A Few Tips to Improve Driver Health and Maximize Sleep

We all know that sleeping enough is important for safe driving, but how much sleep can a tucker actually get? What can a trucker do to aid his or her energy levels?

The answer is: it depends. With the haziness of differing duties per load, truckers sometimes have to stay awake for a call on their radio and get the ok to pull up and unload, or they have to wait and watch the door for their freight to turn from red to green, and still, afterwards, they have to find a place to park, shower and eat. If all these things go according to plan, a trucker can lock in approximately 4-6 hours of sleep if they get lucky [1].

Beyond these stipulations on sleep there are a myriad of things that happen once he or she reaches the rest zone as stated by truckers on other websites such as: loud conversations, lot-lizards knocking on cabs, animals in other trailers making a fuss, steep inclines where drivers sometimes roll out of their beds, ‘trailer’ benders due to another driver backing into a parking spot next to a cab, the harsh sounds of sleet or rain tapping at the roof of the cab, and these are, of course, only some of the complications with sleep as a driver [2].

However many these complications, acceptance of them as a mode of life on the road is necessary to enjoy it.

So if good sleep (8-10 hours) isn’t a staple in this lifestyle, then what can driver’s do make up for their sleep deficit in their health? The truth is that there is no substitute for sleep, but there are ways to increase the time to get sleep.

Drivers can cut chunks of time of time to make time for more sleep for at least 30 more minutes. Not only can drivers cut time for sleep, but they can also improve their health in the process.

How to get more sleep and improve driver health:

1. Instead of purchasing food at a restaurant, purchase groceries and a small oven for the cab instead.

2. Limit the purpose of the truck stop.

3. Treat yourself.

Numbers 1 and 2 feed into each other. Limiting the purpose of the truck stop puts a top on the things one does there, hence, limits the time one spends there. Purposes for the truck stop often include: food, hygiene, fuel, and rest. If one limits the trucks stop purpose to fuel, hygiene, and rest while eliminating food, then one can save time almost daily. Keeping healthy or fresh food in the cab with deli meats, bread, fruits, vegetables, drinks, and dairy products can keep the digestive tract flowing gracefully. Now the first two tips won’t create record breaking results, but they will ease daily stresses until drivers have to stock up on groceries.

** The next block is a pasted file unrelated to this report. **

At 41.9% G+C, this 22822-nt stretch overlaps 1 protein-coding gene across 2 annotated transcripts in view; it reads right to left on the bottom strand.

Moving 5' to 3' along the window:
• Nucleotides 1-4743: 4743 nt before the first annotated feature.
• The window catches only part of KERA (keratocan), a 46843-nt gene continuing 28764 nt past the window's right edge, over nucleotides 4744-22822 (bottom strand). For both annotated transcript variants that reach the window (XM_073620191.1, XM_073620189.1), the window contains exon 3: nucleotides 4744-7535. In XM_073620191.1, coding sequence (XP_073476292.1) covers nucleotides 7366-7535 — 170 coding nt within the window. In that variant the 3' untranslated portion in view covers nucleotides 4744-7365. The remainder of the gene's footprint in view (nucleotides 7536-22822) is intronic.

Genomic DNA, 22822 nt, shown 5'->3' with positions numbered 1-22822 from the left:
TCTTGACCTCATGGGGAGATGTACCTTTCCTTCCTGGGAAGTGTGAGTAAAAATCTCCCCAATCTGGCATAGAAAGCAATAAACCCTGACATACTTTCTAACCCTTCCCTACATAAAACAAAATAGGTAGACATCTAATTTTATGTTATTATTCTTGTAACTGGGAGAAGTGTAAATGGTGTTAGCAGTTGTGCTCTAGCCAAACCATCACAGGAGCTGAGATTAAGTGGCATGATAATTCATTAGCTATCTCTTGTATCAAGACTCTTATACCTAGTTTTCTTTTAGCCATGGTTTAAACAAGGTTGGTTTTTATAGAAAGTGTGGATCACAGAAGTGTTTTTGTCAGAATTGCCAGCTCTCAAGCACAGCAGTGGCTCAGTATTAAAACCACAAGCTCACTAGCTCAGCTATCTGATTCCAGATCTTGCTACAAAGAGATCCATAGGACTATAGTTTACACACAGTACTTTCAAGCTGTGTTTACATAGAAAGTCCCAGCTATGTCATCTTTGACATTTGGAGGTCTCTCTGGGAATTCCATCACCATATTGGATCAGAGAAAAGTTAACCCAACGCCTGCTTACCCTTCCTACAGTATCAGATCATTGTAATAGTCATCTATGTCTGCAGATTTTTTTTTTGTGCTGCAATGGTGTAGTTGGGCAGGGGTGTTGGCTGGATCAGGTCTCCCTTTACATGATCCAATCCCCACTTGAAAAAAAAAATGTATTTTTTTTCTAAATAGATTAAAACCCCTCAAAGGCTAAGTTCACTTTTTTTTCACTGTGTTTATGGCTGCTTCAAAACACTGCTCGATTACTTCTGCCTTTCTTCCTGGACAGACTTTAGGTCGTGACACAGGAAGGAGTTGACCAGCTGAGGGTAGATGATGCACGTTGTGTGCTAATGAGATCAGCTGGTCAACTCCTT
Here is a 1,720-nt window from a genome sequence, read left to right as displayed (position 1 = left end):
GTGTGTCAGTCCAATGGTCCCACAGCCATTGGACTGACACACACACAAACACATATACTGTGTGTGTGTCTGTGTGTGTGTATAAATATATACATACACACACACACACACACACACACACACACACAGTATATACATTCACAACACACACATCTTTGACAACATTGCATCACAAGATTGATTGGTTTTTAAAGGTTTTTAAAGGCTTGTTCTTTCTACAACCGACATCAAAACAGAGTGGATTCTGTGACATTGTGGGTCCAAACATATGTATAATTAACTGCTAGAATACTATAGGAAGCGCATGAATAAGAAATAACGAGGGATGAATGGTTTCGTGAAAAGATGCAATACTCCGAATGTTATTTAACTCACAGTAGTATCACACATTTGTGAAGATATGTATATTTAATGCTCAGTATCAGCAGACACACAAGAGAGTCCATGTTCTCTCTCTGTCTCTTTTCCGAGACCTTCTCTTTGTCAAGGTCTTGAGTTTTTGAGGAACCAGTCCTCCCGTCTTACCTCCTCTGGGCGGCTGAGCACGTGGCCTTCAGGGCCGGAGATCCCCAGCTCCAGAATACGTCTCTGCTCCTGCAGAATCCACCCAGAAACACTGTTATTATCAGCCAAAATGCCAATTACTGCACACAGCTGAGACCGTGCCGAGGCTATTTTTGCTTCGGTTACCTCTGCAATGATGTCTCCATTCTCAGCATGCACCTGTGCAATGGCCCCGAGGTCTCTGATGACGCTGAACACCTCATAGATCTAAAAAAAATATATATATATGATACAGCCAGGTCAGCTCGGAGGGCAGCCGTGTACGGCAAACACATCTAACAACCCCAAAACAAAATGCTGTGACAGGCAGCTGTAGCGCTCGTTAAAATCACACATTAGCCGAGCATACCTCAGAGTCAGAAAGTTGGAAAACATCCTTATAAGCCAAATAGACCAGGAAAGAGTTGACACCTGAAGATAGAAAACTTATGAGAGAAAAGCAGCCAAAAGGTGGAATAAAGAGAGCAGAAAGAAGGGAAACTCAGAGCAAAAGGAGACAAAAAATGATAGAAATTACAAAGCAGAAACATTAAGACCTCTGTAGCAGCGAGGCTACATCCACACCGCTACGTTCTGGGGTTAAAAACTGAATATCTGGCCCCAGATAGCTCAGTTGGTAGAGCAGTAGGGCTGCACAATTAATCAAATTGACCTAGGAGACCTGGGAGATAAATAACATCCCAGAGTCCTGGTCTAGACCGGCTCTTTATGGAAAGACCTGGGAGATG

Number 3 is essential. Drivers work hard, and, truth be told, the economy needs them because, at the end of the day, drivers keep shelves stocked. Even though their recognition in the public does not do these gentlemen justice, drivers treating themselves with a solid or exotic meal will keep an emotional state from the dumps.

But what if I have no time to make it to the superstore?

Good question. The truth is that healthy options at trucks stops are oftentimes set aside in specific showcase areas or are tucked away in a fridge. Should there not be enough tasty healthy options, do not despair, sometimes a simple tuna salad (tuna + mayo + seasonings), bread, and cheese toasted up in the cab’s oven will make for a tasty meal. This situation may not increase time for sleep, but it can keep the body happy.

The easy part:

The good thing about the truck stops is that they have no limits on drink options. Hydration is key to healthy habits.

We all know that soft drinks are not the greatest options, and drivers especially know that drinking too much of any beverage on the road is definitely not an option, yet good hydration is as important to health as healthy eating since we die sooner without water than without food. The neat thing about hydration is you can take it in through solid foods such as watermelon, celery, cucumbers, strawberries, grapefruit [3]. And these items can often be found in cups at these stops. Moreover, flavored sparkling water drinks can make a great substitute for a limited intake of Mountain Dew or other highly caloric drinks.

Now you’re all set to start a regiment (: It doesn’t have to be rigid! Health habits can be as simple as snacking on unsalted nuts, fruits, vegetables, drinking water, and keeping fresh foods in the diet. This is a sure way to decrease the amount of duties per night per stop and increase your sleep.

Safe driving (:


[1] https://www.truckingtruth.com/trucking_blogs/Article-1766/the-sleep-cycle-of-a-truck-driver-it-doesnt-exist

[2] https://www.quora.com/As-a-trucker-how-is-it-sleeping-in-a-sleeper-cab

[3] https://www.ntbtrk.com/news/entry/hydration-tips-for-truck-drivers

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